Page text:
Re:Which iPod does this affect? (5, Informative)

gamgee5273 (410326) | more than 10 years ago | (#8387838)

Actually, the technical assessments of the iPod's battery place the battery life anywhere from two to nine years. It all depends on how the user uses, or abuses, the iPod. I know of 5GB original iPods, used daily, that are still going strong. I know of 40GB iPods bough six months ago that are hosed because the user doesn't charge it properly, uses the backlight all the time, can't figure out how to use the hold button to stop the iPod from playing when no one is listening, etc.

As for the "sane" devices you mention: Looking at my Palm Tungsten T - there's no way to (easily) replace the battery in there, nor can the same be said about the other PDAs (Palm and Pocket PC) I see around me in my office.

Your rationale leaves something to be desired.

Re:Which iPod does this affect? (1)

Cthefuture (665326) | more than 10 years ago | (#8401151)

As for the "sane" devices you mention: Looking at my Palm Tungsten T - there's no way to (easily) replace the battery in there, nor can the same be said about the other PDAs (Palm and Pocket PC) I see around me in my office.

Where exactly did I mention specific sane examples? Nowhere? Uh?

Did I say the Palm was any good? If you can't replace the battery then it isn't sane and I would never buy one.

Re:Which iPod does this affect? (1)

ProudClod (752352) | more than 10 years ago | (#8401199)

Sony Clies (almost every model) have ultra-easy to replace rechargable battery packs. It's handy :)

Re:Which iPod does this affect? (3, Informative)

Quobobo (709437) | more than 10 years ago | (#8379131)

All generations of iPods can be affected by this.

By the way, it seems like some batteries are more susceptible than others. My first iPod worked fine, but it was replaced on warranty for unrelated issues and the replacement's battery started to go in just a few months. You might get lucky and have a long-lasting battery, or you might get screwed.

P.S. You have a 3rd generation iPod. The second generation added a touch-sensitive scroll wheel, the third is entirely touch-sensitive.

Re:Which iPod does this affect? (4, Informative)

Unregistered (584479) | more than 10 years ago | (#8380329)

Any electric device with a rechargeable battery will be affected. The iPods are no more vulnerable than most, though.

What's that about? (4, Informative)

Kris_J (10111) | more than 10 years ago | (#8378892)

Looks like all you iPod people may still have hope!
I never knew that hope was required. Aren't there a bunch of options available to replace the battery? Sorry if I don't feel outraged about the cost of the iPod battery, I just received a quote to replace the battery on my Sharp Actius 150 Ultralight at A$500. Fortunately I bought an external pack with the machine so it doesn't matter that the internal one's capacity is down from 90 minutes to 30. (The same trick can be done with the iPod [lunacy8m.com] .)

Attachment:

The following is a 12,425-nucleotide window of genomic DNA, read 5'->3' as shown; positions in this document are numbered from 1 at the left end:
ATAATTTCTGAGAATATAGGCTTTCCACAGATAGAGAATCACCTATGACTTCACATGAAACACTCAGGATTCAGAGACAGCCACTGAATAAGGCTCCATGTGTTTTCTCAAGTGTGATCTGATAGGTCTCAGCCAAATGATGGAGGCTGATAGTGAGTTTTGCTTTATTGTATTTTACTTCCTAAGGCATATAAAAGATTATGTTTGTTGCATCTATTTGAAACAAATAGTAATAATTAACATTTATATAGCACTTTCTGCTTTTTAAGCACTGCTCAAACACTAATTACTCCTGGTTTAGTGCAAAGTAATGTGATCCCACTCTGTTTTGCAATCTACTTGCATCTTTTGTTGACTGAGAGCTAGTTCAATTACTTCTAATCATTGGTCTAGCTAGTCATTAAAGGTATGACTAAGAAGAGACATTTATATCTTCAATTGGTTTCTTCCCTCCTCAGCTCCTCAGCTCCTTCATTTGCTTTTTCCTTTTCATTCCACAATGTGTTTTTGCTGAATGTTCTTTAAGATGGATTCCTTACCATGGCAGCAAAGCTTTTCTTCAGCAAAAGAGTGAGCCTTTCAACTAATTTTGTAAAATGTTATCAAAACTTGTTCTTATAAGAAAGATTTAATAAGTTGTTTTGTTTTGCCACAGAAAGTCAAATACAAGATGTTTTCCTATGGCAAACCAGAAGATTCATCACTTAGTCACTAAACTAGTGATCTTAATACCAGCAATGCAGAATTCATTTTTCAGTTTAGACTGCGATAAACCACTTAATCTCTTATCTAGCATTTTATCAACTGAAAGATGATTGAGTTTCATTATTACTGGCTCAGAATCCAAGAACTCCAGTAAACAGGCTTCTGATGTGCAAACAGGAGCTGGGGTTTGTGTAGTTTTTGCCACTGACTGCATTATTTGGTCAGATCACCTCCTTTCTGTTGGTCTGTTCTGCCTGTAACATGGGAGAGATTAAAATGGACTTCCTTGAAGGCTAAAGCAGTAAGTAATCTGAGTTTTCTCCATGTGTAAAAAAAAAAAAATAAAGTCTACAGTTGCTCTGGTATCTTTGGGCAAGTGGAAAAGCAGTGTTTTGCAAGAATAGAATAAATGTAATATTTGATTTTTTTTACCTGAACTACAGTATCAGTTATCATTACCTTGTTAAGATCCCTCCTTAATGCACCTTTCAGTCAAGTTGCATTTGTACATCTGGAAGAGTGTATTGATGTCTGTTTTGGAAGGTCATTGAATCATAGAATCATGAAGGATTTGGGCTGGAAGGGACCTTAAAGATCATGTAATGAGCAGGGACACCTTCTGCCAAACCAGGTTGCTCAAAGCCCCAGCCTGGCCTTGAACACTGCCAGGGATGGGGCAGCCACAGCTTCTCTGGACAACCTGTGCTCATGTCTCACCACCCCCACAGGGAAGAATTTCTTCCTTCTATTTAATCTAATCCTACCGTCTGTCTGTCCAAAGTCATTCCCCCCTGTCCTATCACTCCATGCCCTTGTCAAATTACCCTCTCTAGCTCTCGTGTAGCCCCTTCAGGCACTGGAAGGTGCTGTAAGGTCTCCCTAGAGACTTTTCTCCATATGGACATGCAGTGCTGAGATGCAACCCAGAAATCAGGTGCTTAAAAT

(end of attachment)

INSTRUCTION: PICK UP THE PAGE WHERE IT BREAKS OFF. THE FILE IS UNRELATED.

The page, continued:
Re:What's that about? (-1, Flamebait)

Anonymous Coward | more than 10 years ago | (#8379386)

Election 2004: Just vote the same as 2000, that should get rid of Bush.

Considering he WON, you should fuck off.

AppleCare : What about the engravings (4, Interesting)

innerlimit (593217) | more than 10 years ago | (#8379042)

"Apple does not return your iPod when it replaces the battery; it sends a refurbished model instead. For $68, pdasmart.com will install a third-party battery and give you your iPod back."

So what if yours was engraved? Does AppleCare at least send you a refurbished iPod with your own backplate.

Re:AppleCare : What about the engravings (3, Informative)

falcon5768 (629591) | more than 10 years ago | (#8379184)

refurb with your own backplate from what I have seen, They ask you if you have a engraving on it when you send it

Re:AppleCare : What about the engravings (5, Informative)

ack154 (591432) | more than 10 years ago | (#8381023)

From the iPod Battery Service FAQ [apple.com] on the Apple Support [apple.com] site:

Will my iPod personalization be preserved?
If your original iPod was personalized by Apple, your replacement iPod will be automatically personalized with same text. If your original iPod was custom laser engraved by another company, your replacement iPod will not be personalized.

sheesh (-1, Troll)

Clockwurk (577966) | more than 10 years ago | (#8379093)

Casey Neistat figured out how to do it for them, after ruining his own during a similar attempt:...And Casey ended up spending $400 on a new one.

happy-ipod-tuesday indeed. Buy a mp3 player, try and replace the battery and end up spending another $400 on a new ipod. Whats that, $7-800? Is that ipod still a good deal? I could have bought an entire working automobile for $800.

Re:sheesh (0)

Anonymous Coward | more than 10 years ago | (#8379128)

Come on, you're talking about Apple users here.

These are the same people who buy cars based on what color they can get.

Re:sheesh (4, Informative)

GlassHeart (579618) | more than 10 years ago | (#8382141)

Buy a mp3 player, try and replace the battery and end up spending another $400 on a new ipod. Whats that, $7-800? Is that ipod still a good deal?